During the Toonami industry panel at MomoCon this past weekend in Atlanta, it was announced that Dragon Ball Kai (under the standard international title of Dragon Ball Z Kai) will make the shift to Cartoon Network’s and Adult Swim’s programming block this fall.
The company’s English dub of Dragon Ball Kai, originally announced back in February 2010 (almost a year after its Japanese debut), first aired on Nicktoons followed by a more-heavily-edited version via TheCW4Kids block (now a part of “Vortexx“).
The Majin Buu arc of Dragon Ball Kai, currently airing in Japan and as-of-yet unannounced for the North American market, was not mentioned as a part of this announcement.
FUNimation has released the entirety of the Saiyan, Freeza, and Cell arcs of Dragon Ball Kai in double-disc packs and “season” sets on DVD and Blu-ray. At this point, all in-print home releases contain the replacement score of recycled Shunsuke Kikuchi music (from the original Dragon Ball Z broadcast).
Toonami began as an after-school block of programming on the Cartoon Network cable channel in 1997. Dragon Ball Z joined the lineup in late 1998 with FUNimation’s original dub of the first two “seasons” (previously aired in syndication from 1996-1998), followed by their in-house production of a third “season” in 1999, and onward from there to the end of the series and with subsequent series. Dragon Ball Z made its way to other, related programming blocks on the network such as the “Rising Sun” (with the Garlic Jr. arc) and “Midnight Run” (with the “Ultimate Uncut Edition”) blocks.
Toonami was re-launched as a part of the Adult Swim programming schedule for late Saturday nights / early Sunday mornings back in 2012. The channel recently aired FUNimation’s English dub of the fifth Dragon Ball Z movie with its original Japanese musical score, promoting it as Dragon Ball Z “where it belongs”.
Though Columbia Japan recently updated with cover art for the regular and “Limited Edition” versions of the second Dragon Ball Kai opening theme’s upcoming CD single, the overall contents were still unlisted.
New updates finally reveal not only the b-side for the “Kuu-Zen-Zetsu-Go” CD single, but also the extra bonus features on the “Limited Edition” version!
The b-side is entitled “You Too Must Have Flown in Your Dreams Before” (キミも夢で飛んだことがあるだろう Kimi mo yume de tonda koto ga aru darō), and will also be performed by the group “Dragon Soul” (comprised of Takayoshi Tanimoto and Takafumi Iwasaki). Karaoke versions of both songs will also be completed for four total tracks.
Perhaps most exciting is the “Limited Edition” version’s DVD content, which will include all sorts of Dragon Ball Heroes material such as opening animations and theme songs from the arcade game:
- Dragon Ball Heroes Vol. 1 opening animation
- Dragon Ball Heroes “Galaxy Mission” Vol. 1 opening animation
- Dragon Ball Heroes “Evil Dragon Mission” Vol. 1 opening animation
- Dragon Ball Heroes series theme song
- Dragon Ball Heroes “Galaxy Mission” series theme song
- Dragon Ball Heroes “Evil Dragon Mission” series theme song
The regular edition will retail for ¥1,200 plus tax (¥1,296) while the “Limited Edition” version will go for ¥1,800 plus tax (¥1,944). Both versions of the CD single will be released in Japan 18 June 2014 and are available for pre-order at CDJapan.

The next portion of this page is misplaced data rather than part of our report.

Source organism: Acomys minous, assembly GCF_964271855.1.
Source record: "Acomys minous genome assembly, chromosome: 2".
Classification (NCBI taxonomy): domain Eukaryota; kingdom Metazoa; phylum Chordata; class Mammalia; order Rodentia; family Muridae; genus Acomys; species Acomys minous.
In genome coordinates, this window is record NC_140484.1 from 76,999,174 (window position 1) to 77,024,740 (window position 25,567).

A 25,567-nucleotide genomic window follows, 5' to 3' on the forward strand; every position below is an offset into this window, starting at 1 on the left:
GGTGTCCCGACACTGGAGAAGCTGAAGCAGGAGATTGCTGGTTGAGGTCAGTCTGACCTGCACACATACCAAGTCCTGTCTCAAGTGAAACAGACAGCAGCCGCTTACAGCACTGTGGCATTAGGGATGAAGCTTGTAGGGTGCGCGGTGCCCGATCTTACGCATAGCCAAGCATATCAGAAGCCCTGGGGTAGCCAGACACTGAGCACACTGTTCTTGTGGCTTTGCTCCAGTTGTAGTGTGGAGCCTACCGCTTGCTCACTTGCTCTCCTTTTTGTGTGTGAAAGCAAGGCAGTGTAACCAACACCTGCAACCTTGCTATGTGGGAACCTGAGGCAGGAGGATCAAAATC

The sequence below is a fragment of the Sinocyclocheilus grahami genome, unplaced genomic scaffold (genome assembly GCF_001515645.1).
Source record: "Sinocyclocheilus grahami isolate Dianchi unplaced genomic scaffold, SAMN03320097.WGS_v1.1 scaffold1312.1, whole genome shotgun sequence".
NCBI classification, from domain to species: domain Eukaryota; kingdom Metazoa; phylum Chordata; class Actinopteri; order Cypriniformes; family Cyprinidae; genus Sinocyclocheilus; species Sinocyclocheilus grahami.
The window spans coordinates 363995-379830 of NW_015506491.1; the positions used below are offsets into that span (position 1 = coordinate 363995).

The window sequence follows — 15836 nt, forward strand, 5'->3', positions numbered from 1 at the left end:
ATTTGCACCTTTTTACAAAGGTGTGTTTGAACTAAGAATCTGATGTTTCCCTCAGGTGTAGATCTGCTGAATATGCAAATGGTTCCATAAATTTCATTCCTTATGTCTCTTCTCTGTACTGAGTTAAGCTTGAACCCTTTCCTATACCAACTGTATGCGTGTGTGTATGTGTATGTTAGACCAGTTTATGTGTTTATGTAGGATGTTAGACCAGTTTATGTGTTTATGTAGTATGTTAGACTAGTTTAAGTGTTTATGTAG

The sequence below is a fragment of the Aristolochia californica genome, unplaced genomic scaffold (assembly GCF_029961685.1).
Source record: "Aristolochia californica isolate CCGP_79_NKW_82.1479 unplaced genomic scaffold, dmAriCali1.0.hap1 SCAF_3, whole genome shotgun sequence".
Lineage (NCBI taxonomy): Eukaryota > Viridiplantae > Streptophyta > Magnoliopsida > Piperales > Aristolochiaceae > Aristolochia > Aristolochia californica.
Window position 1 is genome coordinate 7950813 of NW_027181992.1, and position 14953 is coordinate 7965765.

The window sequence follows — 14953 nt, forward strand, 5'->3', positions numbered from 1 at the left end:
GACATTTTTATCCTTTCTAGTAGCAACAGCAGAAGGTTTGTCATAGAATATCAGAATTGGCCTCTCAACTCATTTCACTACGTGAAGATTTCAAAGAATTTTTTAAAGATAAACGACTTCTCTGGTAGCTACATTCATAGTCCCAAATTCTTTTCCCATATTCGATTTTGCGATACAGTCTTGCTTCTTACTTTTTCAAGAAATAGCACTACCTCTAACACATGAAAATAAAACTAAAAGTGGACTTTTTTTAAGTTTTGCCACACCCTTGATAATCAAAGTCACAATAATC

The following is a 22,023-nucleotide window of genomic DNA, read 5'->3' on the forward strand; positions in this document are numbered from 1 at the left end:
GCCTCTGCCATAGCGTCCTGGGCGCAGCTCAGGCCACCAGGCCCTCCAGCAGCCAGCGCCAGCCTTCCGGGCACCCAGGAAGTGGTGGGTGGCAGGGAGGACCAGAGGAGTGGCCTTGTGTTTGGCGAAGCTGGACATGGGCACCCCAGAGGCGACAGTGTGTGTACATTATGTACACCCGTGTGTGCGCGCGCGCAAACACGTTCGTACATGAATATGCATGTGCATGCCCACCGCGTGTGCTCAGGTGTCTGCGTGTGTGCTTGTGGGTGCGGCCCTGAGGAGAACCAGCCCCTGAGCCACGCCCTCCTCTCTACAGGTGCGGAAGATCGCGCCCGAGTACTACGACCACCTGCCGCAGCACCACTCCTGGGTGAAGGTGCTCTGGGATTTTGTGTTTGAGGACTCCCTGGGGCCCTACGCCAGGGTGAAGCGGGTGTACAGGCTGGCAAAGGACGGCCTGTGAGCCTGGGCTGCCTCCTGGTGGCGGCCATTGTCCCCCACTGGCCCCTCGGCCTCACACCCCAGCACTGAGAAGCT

The most recent DVD release to heavily feature any Dragon Ball Heroes promotional animation was 2011′s “Special Selection DVD” with the Bardock and Trunks TV specials.
In conjunction with the Japanese television broadcast of the “Majin Buu arc” of Dragon Ball Kai in April 2014 — along with its own upcoming home video releases — Toei will be releasing two large box set collections compiling the previous 98 episodes as originally aired between 2009 and 2011. Via Happinet’s listing:
In commemoration of the broadcast of “Dragon Ball Kai – Majin Buu Arc”, we have collected the “Dragon Ball Kai” series, which started airing episode-by-episode in 2009, and will be selling them at an affordable price!
The two collections will follow the previously established story arc split with the first 54 episodes comprising the “Saiyan & Freeza arc” and the remaining 44 episodes comprising the “Artificial Humans & Cell arc”. Each collection will be available in both Blu-ray and DVD formats, although as these are compilation collections, the disc content is noted to be identical to the previous Kai Blu-ray and DVD home video releases, with an identical disc/episode count, differing aspect ratios, and all previously included bonus material.
The “Saiyan & Freeza arc” Blu-ray Box is set to be released 02 December 2014 and will contain 54 episodes on 18 discs. It will carry a ¥38,000 (~$375) retail price point, while its DVD counterpart will come in a little cheaper at ¥32,000 (~$315). The “Artificial Humans & Cell arc” Blu-ray Box will follow a month later on 06 January 2015 and contain the remaining 44 episodes on 15 discs, making it a bit cheaper at ¥28,000 (~$275). Its DVD equivalent will set you back ¥24,000 (~$235). Just how “affordable” these box sets really are to average consumers may be somewhat questionable, but to be fair, in total it is roughly 50% cheaper to purchase these as opposed to picking up all eight of the original box sets or individual discs.
All releases will come packaged with a new exclusive booklet, although possibly with recycled material from previous booklets, and brand new box art. These releases will also feature Shunsuke Kikuchi’s replacement score. Thanks to Jacob for the tip!
The regular edition uses the main piece of key promotional art for the Majin Buu arc of Dragon Ball Kai, while the “Limited Edition” version uses a new artwork collage. Unfortunately, the thumbnail versions are the only ones available so far. We will update this post as the full-sized versions make their way out to other retailer listings.
“Kuu-Zen-Zetsu-Go” is the second opening theme for Dragon Ball Kai and is currently being used for the Majin Buu arc. The song is performed by the group named “Dragon Soul” (comprised of Takayoshi Tanimoto and Takafumi Iwasaki), who also both performed and used their group’s name as the title of the song itself for the first opening theme.
The regular edition will retail for ¥1,200 plus tax (¥1,296) while the “Limited Edition” version (which will also come packed with a DVD) will go for ¥1,800 plus tax (¥1,944). Both versions of the CD single will be released in Japan 18 June 2014 and are available for pre-order at CDJapan.